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Please use this identifier to cite or link to this item: http://arks.princeton.edu/ark:/88435/dsp01gb19f812j
Title: MODELING CHAGAS DISEASE PERSISTENCE: THE INFLUENCE OF HOUSEHOLD GUINEA PIGS AND DOGS IN AREQUIPA, PERU
Authors: Byl, Nicole
Advisors: Metcalf, C. Jessica
Department: Ecology and Evolutionary Biology
Class Year: 2015
Abstract: Chagas disease, one of the world’s 13 most neglected tropical diseases, affects 6- 7 million people worldwide and causes 14,000 deaths per year (Hotez et al., 2007). It is a vector borne disease transmitted via Triatoma infestans and harbored in many animal species. It has an incredibly low transmission rate, but continues to persist in many poor regions throughout Latin America (Clayton, 2010). The goal of this study was to examine a particular transmission system in the region in Southern Peru—a household with dogs and guinea pigs—and uncover how the different components of the system influence persistence over time. The main findings of this study are that the only necessary components for persistence are those that can spark the infection in the short term (the guinea pigs) and those that can sustain it over longer periods of time (the humans); the intermediate lifespan (dogs) is not necessary for persistence.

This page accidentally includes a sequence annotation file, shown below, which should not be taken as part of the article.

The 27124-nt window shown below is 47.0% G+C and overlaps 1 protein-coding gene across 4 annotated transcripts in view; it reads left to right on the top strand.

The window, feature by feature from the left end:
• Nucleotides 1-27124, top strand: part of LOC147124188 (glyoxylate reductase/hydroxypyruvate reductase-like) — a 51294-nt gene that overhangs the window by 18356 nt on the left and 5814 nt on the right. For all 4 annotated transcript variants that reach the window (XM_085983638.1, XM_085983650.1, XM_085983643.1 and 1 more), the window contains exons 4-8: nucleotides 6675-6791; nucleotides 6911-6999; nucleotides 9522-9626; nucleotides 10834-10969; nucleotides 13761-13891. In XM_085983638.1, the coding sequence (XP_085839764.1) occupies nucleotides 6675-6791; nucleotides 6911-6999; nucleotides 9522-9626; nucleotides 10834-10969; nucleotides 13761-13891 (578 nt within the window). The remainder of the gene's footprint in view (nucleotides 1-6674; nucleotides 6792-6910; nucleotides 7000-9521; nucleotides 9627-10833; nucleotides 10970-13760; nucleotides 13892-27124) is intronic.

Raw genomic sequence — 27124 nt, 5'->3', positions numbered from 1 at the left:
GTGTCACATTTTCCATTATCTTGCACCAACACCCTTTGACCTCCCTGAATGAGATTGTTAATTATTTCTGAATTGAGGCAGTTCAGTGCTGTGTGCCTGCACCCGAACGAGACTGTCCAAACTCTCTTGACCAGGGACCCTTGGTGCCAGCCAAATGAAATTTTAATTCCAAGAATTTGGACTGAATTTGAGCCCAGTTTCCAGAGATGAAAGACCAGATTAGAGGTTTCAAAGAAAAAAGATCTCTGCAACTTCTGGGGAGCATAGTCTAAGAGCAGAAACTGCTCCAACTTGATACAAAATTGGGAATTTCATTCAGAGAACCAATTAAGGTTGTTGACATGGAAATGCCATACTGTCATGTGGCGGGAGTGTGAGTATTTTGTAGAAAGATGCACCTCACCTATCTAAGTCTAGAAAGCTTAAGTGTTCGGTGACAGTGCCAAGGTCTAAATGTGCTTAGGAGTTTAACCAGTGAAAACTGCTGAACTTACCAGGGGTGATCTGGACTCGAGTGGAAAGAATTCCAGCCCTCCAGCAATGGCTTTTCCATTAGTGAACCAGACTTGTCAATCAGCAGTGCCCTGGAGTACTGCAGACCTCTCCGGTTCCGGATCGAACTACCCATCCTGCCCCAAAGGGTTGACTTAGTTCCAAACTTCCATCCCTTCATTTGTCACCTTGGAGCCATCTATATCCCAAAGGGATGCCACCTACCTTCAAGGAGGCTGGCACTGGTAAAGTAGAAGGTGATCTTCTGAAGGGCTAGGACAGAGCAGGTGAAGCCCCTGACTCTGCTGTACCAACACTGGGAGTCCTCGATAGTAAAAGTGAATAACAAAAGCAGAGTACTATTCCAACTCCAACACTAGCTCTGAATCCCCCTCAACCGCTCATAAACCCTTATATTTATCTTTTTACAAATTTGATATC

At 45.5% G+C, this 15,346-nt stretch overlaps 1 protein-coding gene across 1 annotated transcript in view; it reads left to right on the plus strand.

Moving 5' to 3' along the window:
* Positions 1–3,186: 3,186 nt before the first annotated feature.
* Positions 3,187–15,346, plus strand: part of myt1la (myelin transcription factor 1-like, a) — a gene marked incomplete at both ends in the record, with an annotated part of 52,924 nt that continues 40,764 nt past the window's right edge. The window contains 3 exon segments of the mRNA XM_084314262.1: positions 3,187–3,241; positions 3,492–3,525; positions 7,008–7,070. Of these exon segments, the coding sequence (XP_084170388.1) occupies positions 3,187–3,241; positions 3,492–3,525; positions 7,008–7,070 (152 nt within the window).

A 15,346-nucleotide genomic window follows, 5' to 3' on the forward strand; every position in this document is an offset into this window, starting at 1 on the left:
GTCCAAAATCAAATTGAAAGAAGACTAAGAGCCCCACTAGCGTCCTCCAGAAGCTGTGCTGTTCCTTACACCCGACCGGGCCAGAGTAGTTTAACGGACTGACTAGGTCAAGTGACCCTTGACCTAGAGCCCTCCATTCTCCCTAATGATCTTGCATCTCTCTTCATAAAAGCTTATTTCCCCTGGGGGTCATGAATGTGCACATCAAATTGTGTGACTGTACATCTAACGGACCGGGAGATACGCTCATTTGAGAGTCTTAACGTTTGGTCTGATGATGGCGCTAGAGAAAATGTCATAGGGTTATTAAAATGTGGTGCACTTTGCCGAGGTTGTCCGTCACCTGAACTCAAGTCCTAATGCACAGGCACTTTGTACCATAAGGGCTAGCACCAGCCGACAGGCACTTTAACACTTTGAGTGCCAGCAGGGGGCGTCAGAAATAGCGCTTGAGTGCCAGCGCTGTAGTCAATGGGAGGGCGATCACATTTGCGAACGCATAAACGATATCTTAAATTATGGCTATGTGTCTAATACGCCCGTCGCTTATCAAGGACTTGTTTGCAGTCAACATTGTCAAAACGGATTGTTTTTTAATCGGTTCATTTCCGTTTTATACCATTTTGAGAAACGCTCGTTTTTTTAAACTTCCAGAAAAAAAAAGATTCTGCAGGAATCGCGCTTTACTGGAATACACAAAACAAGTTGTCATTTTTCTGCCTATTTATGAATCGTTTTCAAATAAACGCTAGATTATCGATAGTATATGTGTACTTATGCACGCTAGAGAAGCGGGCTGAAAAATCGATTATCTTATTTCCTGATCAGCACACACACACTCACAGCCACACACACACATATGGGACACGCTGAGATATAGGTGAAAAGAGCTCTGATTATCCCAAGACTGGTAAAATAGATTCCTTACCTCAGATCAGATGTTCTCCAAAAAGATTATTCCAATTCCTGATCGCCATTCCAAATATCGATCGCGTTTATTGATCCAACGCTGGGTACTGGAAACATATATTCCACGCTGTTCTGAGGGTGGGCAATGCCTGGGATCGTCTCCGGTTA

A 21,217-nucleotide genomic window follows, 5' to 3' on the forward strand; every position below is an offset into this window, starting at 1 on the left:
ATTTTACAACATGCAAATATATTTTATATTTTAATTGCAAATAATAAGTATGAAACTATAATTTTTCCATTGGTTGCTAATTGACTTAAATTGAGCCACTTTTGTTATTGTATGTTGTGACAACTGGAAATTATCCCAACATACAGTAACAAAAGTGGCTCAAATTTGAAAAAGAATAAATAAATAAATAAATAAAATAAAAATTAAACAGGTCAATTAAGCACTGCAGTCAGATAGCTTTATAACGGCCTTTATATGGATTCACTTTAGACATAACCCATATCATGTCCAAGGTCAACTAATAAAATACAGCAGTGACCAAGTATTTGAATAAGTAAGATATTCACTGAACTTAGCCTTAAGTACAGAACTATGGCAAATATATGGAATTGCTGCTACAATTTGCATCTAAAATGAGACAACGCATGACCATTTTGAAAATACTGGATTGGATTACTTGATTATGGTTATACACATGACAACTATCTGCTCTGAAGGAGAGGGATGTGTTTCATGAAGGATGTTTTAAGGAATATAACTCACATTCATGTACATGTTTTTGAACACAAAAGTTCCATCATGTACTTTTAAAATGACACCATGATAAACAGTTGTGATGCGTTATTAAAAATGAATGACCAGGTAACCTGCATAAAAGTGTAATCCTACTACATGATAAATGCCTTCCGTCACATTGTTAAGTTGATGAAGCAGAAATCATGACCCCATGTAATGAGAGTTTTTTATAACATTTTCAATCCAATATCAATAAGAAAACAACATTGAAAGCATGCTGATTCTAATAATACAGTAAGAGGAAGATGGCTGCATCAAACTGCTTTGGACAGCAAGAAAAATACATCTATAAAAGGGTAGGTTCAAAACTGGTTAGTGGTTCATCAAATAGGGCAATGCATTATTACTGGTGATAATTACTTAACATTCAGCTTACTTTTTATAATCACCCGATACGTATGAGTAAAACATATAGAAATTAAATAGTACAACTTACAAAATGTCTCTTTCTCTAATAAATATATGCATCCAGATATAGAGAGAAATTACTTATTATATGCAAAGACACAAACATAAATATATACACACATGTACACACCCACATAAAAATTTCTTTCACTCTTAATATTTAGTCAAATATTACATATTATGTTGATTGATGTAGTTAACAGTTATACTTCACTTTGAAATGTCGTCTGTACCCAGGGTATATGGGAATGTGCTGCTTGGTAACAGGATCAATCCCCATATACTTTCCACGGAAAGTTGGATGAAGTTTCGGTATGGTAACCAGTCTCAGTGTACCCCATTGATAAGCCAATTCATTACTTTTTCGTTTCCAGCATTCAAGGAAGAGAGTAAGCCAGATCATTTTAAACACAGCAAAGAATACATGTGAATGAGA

Extent: 51 pages
URI: http://arks.princeton.edu/ark:/88435/dsp01gb19f812j
Type of Material: Princeton University Senior Theses
Language: en_US
Appears in Collections:Ecology and Evolutionary Biology, 1992-2016

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